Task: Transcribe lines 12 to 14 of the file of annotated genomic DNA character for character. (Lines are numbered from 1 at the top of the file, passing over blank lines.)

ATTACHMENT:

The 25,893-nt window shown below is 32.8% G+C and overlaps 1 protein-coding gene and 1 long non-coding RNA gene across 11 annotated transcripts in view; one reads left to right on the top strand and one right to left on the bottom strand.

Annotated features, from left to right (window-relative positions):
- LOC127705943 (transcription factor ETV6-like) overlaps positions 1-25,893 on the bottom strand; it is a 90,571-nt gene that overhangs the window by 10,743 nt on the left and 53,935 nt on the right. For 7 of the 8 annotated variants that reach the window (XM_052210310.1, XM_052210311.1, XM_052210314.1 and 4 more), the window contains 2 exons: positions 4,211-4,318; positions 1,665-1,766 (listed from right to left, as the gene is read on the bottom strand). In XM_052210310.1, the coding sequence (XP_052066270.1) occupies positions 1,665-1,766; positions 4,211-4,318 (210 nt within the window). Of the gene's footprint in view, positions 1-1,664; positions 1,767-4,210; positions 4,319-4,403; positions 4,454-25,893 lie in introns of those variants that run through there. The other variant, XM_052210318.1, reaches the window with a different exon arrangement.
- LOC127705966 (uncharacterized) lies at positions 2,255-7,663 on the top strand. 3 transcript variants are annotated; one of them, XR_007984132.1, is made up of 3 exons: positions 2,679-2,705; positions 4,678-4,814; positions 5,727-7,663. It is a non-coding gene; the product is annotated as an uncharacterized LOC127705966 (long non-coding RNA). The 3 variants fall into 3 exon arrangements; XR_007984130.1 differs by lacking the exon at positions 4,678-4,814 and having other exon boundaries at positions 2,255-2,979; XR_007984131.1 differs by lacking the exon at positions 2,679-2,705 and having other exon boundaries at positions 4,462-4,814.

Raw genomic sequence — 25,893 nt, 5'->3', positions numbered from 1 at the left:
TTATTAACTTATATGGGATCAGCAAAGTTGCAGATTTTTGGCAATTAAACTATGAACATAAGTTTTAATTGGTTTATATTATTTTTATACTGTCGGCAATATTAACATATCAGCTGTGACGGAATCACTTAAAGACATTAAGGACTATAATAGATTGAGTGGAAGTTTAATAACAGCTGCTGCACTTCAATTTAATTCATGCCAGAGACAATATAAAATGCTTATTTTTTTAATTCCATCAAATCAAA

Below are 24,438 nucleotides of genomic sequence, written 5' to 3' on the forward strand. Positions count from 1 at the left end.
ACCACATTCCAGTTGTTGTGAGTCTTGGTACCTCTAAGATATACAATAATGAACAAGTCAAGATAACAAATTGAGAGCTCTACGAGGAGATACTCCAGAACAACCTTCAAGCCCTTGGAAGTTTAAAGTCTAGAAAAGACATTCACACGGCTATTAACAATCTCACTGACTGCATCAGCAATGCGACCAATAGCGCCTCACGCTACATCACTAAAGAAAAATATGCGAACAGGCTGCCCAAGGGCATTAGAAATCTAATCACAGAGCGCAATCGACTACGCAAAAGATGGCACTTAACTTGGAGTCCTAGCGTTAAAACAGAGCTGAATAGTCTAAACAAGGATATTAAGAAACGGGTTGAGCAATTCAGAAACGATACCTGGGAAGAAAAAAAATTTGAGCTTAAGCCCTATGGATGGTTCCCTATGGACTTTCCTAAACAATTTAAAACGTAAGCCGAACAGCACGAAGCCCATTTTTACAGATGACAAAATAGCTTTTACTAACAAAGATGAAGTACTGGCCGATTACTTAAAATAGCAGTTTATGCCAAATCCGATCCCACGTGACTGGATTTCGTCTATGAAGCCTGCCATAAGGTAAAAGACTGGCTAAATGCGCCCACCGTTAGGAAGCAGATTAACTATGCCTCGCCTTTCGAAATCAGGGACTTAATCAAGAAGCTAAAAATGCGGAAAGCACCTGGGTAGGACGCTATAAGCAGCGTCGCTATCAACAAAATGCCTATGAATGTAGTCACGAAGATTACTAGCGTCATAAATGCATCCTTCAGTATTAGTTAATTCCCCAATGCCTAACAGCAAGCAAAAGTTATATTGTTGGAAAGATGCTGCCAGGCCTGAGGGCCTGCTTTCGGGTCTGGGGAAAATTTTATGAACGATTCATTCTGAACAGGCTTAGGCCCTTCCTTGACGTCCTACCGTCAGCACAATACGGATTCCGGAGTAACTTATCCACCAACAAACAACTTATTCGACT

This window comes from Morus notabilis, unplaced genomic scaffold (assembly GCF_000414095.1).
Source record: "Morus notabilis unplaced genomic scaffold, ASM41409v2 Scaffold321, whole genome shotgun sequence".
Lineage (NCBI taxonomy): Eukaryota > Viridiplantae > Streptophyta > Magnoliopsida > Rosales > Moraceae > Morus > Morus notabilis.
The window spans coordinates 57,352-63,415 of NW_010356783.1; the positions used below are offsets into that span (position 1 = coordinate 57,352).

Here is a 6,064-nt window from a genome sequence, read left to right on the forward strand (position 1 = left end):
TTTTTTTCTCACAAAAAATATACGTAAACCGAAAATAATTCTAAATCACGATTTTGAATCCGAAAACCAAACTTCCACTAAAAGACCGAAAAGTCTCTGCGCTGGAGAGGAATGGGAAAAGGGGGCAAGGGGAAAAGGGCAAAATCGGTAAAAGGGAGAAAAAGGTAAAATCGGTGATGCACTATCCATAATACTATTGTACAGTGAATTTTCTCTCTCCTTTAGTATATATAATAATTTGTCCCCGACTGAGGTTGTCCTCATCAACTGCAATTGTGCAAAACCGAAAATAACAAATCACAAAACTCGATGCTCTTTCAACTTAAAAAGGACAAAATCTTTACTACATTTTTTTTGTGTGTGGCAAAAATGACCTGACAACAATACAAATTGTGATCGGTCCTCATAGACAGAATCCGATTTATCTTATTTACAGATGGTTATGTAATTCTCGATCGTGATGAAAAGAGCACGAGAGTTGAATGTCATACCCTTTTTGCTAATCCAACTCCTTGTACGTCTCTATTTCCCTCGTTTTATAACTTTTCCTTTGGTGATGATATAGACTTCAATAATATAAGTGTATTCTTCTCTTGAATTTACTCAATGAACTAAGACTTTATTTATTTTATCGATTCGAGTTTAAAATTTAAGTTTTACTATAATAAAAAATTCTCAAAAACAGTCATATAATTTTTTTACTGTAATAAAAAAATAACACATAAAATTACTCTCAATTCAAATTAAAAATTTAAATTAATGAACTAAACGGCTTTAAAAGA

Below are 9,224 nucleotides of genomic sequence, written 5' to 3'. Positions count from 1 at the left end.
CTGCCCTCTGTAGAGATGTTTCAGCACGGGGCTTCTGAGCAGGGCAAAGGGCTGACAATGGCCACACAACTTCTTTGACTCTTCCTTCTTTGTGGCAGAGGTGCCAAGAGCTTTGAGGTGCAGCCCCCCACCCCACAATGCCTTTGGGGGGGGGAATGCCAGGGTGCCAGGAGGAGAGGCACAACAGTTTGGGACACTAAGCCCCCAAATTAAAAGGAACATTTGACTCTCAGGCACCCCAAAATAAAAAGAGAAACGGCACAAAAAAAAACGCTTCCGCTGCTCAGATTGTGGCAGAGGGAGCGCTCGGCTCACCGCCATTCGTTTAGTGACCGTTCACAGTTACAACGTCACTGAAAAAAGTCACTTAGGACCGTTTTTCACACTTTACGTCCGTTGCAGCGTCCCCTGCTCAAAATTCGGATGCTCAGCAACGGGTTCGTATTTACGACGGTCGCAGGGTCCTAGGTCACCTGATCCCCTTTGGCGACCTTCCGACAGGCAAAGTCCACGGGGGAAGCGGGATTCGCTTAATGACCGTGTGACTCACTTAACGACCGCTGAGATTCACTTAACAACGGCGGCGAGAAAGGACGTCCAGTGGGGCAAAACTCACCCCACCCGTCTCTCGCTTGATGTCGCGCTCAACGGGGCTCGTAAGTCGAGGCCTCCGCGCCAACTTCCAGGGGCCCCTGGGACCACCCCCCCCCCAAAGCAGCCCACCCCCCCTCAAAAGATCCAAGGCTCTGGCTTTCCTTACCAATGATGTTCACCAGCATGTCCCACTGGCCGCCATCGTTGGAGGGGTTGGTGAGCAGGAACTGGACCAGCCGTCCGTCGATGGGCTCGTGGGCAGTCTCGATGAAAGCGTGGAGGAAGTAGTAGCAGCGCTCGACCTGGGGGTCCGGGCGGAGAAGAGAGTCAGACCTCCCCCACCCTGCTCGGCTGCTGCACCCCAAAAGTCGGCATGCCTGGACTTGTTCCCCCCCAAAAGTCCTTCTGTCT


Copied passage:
The window spans coordinates 57,352-63,415 of NW_010356783.1; the positions used below are offsets into that span (position 1 = coordinate 57,352).

Here is a 6,064-nt window from a genome sequence, read left to right on the forward strand (position 1 = left end):
TTTTTTTCTCACAAAAAATATACGTAAACCGAAAATAATTCTAAATCACGATTTTGAATCCGAAAACCAAACTTCCACTAAAAGACCGAAAAGTCTCTGCGCTGGAGAGGAATGGGAAAAGGGGGCAAGGGGAAAAGGGCAAAATCGGTAAAAGGGAGAAAAAGGTAAAATCGGTGATGCACTATCCATAATACTATTGTACAGTGAATTTTCTCTCTCCTTTAGTATATATAATAATTTGTCCCCGACTGAGGTTGTCCTCATCAACTGCAATTGTGCAAAACCGAAAATAACAAATCACAAAACTCGATGCTCTTTCAACTTAAAAAGGACAAAATCTTTACTACATTTTTTTTGTGTGTGGCAAAAATGACCTGACAACAATACAAATTGTGATCGGTCCTCATAGACAGAATCCGATTTATCTTATTTACAGATGGTTATGTAATTCTCGATCGTGATGAAAAGAGCACGAGAGTTGAATGTCATACCCTTTTTGCTAATCCAACTCCTTGTACGTCTCTATTTCCCTCGTTTTATAACTTTTCCTTTGGTGATGATATAGACTTCAATAATATAAGTGTATTCTTCTCTTGAATTTACTCAATGAACTAAGACTTTATTTATTTTATCGATTCGAGTTTAAAATTTAAGTTTTACTATAATAAAAAATTCTCAAAAACAGTCATATAATTTTTTTACTGTAATAAAAAAATAACACATAAAATTACTCTCAATTCAAATTAAAAATTTAAATTAATGAACTAAACGGCTTTAAAAGA